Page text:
My Trolley: The Ultimate Shopping List for a Healthy Kitchen

More and more often I’m getting asked what my typical shopping list looks like,
so I thought I’d share it with you!

imageAll the ingredients below are things that I either purchase on a regular basis (like fresh produce), or staples which only need to be bought occasionally (such as spices and grains). As we all know, healthy, fresh and/or organic foods can be quite expensive. I don’t always have every single thing on this list at home at the one time, so please don’t be shocked by the abundance of items below. The main point of this post is to show you the kinds of things you should be filling your trolley with. The more you fill your trolley and stock your kitchen with good stuff, the less room (and money!) you’ll have for bad stuff.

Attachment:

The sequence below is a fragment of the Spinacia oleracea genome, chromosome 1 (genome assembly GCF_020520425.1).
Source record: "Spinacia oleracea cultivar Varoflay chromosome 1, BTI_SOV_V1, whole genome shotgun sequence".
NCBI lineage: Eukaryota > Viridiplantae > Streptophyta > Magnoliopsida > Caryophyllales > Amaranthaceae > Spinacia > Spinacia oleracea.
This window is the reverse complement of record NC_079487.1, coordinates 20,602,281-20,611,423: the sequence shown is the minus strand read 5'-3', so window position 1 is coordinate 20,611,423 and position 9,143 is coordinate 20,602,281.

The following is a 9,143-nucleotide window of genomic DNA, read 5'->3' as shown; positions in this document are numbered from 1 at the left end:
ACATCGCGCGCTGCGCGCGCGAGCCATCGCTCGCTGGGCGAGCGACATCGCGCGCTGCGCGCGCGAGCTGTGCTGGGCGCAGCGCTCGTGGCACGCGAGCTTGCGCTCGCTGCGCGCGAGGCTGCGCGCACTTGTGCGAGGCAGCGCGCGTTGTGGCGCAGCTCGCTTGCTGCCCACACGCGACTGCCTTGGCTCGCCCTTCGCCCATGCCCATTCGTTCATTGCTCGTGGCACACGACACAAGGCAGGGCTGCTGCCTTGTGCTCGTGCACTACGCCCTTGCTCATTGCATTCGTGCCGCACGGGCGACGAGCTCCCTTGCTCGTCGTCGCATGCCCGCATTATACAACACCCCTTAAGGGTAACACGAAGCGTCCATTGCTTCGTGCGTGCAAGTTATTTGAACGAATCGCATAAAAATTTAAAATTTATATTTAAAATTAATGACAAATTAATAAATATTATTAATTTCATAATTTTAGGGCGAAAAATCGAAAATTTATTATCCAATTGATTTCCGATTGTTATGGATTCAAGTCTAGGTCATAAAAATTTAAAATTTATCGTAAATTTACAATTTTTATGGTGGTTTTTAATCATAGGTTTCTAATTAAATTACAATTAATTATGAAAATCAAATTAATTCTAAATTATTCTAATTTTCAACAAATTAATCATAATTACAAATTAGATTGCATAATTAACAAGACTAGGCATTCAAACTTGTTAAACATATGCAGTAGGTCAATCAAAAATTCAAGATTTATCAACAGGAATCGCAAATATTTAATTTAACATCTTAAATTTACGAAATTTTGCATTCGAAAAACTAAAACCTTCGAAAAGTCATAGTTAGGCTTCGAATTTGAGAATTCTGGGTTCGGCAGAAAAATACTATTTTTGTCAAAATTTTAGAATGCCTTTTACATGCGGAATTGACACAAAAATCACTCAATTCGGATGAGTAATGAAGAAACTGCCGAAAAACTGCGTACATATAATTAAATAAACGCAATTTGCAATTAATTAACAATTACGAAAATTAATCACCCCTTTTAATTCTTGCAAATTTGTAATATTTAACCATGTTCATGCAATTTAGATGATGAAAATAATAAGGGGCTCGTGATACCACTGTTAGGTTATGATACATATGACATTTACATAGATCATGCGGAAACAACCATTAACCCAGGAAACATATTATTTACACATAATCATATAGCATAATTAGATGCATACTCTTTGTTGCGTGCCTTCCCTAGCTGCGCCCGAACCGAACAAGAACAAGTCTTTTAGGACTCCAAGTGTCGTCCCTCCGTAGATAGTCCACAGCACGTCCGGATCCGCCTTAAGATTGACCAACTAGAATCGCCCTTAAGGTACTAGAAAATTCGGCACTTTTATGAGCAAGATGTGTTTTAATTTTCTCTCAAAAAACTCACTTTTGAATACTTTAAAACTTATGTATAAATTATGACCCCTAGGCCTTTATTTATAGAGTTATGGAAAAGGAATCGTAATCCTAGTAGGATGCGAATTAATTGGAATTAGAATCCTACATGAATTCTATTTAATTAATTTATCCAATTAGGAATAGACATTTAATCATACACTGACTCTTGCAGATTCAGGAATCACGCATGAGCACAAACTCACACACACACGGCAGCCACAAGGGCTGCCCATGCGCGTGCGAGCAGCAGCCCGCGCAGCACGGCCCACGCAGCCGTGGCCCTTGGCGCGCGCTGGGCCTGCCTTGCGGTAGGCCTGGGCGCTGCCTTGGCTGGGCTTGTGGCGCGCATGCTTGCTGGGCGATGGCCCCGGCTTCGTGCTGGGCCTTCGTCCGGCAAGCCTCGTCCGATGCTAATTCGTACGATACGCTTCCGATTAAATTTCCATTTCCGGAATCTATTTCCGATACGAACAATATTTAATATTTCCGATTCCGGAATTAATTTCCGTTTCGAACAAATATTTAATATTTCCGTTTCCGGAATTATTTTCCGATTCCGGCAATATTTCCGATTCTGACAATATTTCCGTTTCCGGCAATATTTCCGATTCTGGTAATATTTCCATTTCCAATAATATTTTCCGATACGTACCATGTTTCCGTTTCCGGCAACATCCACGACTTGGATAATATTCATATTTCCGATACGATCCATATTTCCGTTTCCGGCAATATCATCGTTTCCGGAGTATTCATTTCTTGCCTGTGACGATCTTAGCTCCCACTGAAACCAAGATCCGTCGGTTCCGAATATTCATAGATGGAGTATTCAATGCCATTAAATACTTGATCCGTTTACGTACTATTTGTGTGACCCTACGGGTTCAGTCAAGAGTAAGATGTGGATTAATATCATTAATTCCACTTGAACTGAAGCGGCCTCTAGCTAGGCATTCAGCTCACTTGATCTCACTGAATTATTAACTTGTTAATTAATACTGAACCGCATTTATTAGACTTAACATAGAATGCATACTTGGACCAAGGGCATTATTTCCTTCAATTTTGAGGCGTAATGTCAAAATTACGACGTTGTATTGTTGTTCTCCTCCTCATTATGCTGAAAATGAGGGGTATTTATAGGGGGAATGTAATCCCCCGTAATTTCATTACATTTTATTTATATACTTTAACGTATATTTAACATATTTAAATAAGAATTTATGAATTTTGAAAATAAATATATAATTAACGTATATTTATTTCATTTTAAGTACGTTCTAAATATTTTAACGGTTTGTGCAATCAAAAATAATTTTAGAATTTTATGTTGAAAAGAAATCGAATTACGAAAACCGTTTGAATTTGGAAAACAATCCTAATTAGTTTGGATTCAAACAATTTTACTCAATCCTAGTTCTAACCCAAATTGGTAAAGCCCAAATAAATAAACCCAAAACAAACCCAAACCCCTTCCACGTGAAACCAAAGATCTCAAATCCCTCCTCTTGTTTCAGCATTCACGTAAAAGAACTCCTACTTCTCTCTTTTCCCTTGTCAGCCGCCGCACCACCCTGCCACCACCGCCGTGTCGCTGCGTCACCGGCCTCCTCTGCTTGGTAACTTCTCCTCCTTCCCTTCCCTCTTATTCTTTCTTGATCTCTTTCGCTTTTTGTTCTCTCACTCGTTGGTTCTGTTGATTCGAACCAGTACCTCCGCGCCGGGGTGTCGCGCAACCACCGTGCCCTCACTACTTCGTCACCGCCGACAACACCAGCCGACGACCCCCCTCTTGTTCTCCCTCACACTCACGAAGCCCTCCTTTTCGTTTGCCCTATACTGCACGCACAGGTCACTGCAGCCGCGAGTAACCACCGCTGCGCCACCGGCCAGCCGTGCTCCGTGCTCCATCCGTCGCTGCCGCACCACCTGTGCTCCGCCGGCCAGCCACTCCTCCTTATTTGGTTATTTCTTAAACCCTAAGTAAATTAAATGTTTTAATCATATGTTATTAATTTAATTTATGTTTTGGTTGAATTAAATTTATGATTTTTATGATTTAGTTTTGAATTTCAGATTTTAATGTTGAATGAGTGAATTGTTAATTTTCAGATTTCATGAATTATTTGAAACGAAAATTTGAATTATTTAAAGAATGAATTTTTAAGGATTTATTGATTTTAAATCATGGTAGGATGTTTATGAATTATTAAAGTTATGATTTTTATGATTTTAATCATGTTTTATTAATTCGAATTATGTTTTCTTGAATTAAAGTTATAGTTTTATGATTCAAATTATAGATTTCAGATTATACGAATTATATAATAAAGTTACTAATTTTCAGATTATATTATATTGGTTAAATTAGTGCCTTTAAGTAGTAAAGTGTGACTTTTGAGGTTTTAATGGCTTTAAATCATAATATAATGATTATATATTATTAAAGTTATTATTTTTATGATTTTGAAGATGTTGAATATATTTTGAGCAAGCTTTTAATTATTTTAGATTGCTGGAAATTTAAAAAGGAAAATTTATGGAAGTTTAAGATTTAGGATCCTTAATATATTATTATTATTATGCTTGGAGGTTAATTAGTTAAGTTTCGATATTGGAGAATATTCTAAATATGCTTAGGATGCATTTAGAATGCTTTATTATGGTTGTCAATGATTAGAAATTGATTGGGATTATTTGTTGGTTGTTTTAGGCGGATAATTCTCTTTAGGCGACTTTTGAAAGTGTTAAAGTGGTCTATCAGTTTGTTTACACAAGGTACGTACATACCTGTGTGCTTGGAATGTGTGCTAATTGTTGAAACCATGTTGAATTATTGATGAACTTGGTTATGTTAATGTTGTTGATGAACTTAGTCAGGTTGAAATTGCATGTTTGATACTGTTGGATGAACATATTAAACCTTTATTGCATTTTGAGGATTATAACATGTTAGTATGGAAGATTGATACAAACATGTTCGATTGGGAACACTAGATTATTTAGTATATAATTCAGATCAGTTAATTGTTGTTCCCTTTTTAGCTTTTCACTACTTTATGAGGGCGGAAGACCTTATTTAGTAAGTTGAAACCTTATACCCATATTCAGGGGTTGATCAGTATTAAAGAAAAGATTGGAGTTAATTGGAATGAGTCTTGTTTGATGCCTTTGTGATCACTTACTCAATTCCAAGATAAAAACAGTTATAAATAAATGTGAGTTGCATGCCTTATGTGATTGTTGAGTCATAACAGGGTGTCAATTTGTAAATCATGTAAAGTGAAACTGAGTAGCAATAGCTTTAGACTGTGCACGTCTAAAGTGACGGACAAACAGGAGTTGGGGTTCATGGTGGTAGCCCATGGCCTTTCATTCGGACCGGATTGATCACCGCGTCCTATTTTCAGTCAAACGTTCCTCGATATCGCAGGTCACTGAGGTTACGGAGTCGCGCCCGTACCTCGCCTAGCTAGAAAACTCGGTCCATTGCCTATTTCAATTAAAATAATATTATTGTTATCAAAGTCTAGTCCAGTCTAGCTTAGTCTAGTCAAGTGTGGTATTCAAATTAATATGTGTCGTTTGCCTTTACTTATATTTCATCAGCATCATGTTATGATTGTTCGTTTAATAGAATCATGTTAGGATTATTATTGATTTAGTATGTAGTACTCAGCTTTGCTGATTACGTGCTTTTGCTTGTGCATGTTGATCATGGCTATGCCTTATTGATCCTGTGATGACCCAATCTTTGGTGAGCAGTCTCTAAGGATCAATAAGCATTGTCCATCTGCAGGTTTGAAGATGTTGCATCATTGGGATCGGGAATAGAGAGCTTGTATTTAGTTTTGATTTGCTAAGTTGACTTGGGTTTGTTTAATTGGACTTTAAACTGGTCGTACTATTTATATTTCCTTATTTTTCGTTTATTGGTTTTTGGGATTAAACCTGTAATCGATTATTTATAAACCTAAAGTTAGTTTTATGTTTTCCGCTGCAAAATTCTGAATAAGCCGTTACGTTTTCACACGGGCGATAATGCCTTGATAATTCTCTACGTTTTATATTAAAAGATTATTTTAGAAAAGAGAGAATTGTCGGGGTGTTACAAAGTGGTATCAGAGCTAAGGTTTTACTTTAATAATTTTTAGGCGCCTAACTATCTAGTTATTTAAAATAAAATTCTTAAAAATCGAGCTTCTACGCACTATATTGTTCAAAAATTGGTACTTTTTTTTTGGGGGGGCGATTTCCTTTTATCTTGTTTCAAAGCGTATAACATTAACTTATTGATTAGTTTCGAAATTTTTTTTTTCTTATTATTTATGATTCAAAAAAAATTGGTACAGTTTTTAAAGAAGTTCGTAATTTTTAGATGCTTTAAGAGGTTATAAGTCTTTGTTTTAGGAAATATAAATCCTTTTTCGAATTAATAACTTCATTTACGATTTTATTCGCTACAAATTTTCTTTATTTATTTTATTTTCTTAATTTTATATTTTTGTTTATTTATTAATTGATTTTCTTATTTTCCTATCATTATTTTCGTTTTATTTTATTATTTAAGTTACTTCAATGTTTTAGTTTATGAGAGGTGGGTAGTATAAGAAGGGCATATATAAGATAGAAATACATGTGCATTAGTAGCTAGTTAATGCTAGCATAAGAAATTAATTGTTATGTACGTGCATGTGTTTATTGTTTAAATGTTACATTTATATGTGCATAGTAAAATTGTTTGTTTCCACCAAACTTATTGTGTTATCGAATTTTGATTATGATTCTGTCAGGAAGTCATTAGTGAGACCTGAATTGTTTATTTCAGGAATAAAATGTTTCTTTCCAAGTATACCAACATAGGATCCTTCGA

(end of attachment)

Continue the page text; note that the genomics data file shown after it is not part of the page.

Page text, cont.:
The list below constitutes 90% of what’s in my fridge and pantry. I still live at home with my family, and by no means is my kitchen 100% clean in the nutritional sense. If you were to come over, you’d be sure to find a tub of Ben & Jerry’s in the freezer (my absolute weakness), bacon and chorizo in the fridge, and a packet of biccies in the pantry. To provide an accurate depiction of what my diet mainly consists of, I have only included the ingredients I consume regularly. Anything else is labelled as an ‘extra’.

Just as often as I’m asked what I buy, I also get asked where I buy it. The answer is everywhere – farmers markets, supermarkets (there’s a Super Coles right near my house), local grocers, organic grocers, health food stores and even online. Much to the dismay of small health food store and grocery owners, almost everything I mention below can be found in a supermarket. Even some of the more foreign superfoods can be found in the health food aisle of Coles these days, whereas a year ago I would have had to go to a specialty health store. The same goes for the variety of organic fresh produce; it pains me to admit that, more often than not, Coles has a bigger and cheaper variety of organic goods than my local grocers. Still, I prefer to support local farmers and businesses.